Chair’s address at OneVoice Vigil for solidarity with Muslim Community

At Hove Town Hall

Faith and community leaders gathered outside Hove Town Hall to speak in solidarity with the Muslim community locally and globally in response to the New Zealand mosque shootings in ChristChurch. Geoff Raw, CEO of the Brighton & Hove City Council gave the opening speech and introduced the speakers, Imam Muhibur Rahman, Shah Jalal Mosque; Tariq Jung, Chair, Brighton & Hove Muslim Forum; Cllr Daniel Yates (Leader of the Council); Mahir Chowdhury, Chair of the Racial Harassment Forum (RHF); Fiona Sharpe, on behalf of the Sussex Jewish Representative Council; Asmat Roe, Chair Muslim Women’s Group and Vice Chair of the RHF; Richard Williams, Chair, Sanctuary on Sea; Father Jerome (Metropolitan Jerome of Selsey), Acting Chair BHFA & The Faith Council and Imam Uthman, Al-Medinah Mosque who gave the closing statement.

“On behalf of the members and communities of the city’s Faith Council & BHFA…

Our hearts, our thoughts, our prayers are with the Muslim community as they grieve and mourn for the tragic loss of life and assault on their places of worship in New Zealand… and as of last night, vandalism of Mosques in Birmingham. Also too of the persecution of Christians and attacks on churches in China, Nigeria, Pakistan, the Philippines and Egypt. Of the persecution of the Tamil people in Sri Lanka and the Rohingya in Myanmar and all other forms of inhumanity and dehumanising hatred that demeans what it is to be human and devalues life itself… present here even in Brighton.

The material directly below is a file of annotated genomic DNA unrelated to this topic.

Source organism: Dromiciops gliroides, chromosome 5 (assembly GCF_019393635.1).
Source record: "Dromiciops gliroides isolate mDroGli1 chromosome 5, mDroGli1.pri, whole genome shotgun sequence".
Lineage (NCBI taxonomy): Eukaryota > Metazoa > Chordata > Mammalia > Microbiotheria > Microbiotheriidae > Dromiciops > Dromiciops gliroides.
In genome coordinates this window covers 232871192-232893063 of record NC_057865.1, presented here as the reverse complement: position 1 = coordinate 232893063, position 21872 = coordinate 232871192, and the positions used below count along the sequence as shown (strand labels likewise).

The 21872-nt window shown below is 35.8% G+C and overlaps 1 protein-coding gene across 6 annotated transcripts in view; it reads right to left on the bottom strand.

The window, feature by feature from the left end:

Ignorance = fear = phobia – an irrational response often manifested as hatred – hatred of the unknown through fear and ignorance. Our Combatting Faith Hate Partnership seeks to address this by providing opportunities for people of faith and people of no faith to learn about each other and so dispel ignorance and thus ultimately hatred.

At BHFA we pointedly “don’t do theology” – we don’t presume to tell each other our beliefs – yet we come together in practical ways, to address the needs of our community – homelessness, mental health, loneliness, combating Hate…

Whether we identify our religion as being “of peace”, “of love” or “of God’s children” it is only by being true to the common and core values of our respective faiths that we may take control of the narrative. For all of our religions speak of peace, speak of love of neighbour as being love of God – and reconciliation, being merciful both of God toward us and of us toward each other.

Sometimes there can develop a sense of hopelessness when faced with these tragic situations. But, the most practical and most meaningful way each of us can begin to counter the hate we experience – and prevent ourselves becoming hateful in turn – is to be the best of our faith… The best Muslim. The best Christian. The best Jew. The best practitioners of whatever our religion is… that the best light of our “religions of peace, love and God’s children” may be realised in our communities and experienced by our neighbours and thus dispel the darkness of ignorance, hatred and fear.

Rather than retreating and isolating ourselves from each other and our communities… we should become bolder in our partnerships together to build and restore trust, mutual respect and facedown all forms of hatred with the power of unity in One Voice!”

Metropolitan Jerome of Selsey, Acting Chair BHFA & The Faith Council

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